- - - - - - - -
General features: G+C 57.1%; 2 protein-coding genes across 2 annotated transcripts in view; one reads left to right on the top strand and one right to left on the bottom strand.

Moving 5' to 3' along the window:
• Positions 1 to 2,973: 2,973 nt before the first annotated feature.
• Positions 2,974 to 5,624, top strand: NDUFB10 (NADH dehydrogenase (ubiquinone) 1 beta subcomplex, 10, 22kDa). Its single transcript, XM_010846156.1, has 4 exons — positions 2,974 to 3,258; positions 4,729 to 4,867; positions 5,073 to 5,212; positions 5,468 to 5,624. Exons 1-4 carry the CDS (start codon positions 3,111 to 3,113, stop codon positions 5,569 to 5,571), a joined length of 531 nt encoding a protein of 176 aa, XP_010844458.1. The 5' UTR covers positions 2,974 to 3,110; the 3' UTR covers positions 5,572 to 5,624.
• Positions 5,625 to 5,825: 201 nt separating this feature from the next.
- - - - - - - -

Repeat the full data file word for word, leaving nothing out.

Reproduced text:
General features: G+C 57.1%; 2 protein-coding genes across 2 annotated transcripts in view; one reads left to right on the top strand and one right to left on the bottom strand.

Moving 5' to 3' along the window:
• Positions 1 to 2,973: 2,973 nt before the first annotated feature.
• Positions 2,974 to 5,624, top strand: NDUFB10 (NADH dehydrogenase (ubiquinone) 1 beta subcomplex, 10, 22kDa). Its single transcript, XM_010846156.1, has 4 exons — positions 2,974 to 3,258; positions 4,729 to 4,867; positions 5,073 to 5,212; positions 5,468 to 5,624. Exons 1-4 carry the CDS (start codon positions 3,111 to 3,113, stop codon positions 5,569 to 5,571), a joined length of 531 nt encoding a protein of 176 aa, XP_010844458.1. The 5' UTR covers positions 2,974 to 3,110; the 3' UTR covers positions 5,572 to 5,624.
• Positions 5,625 to 5,825: 201 nt separating this feature from the next.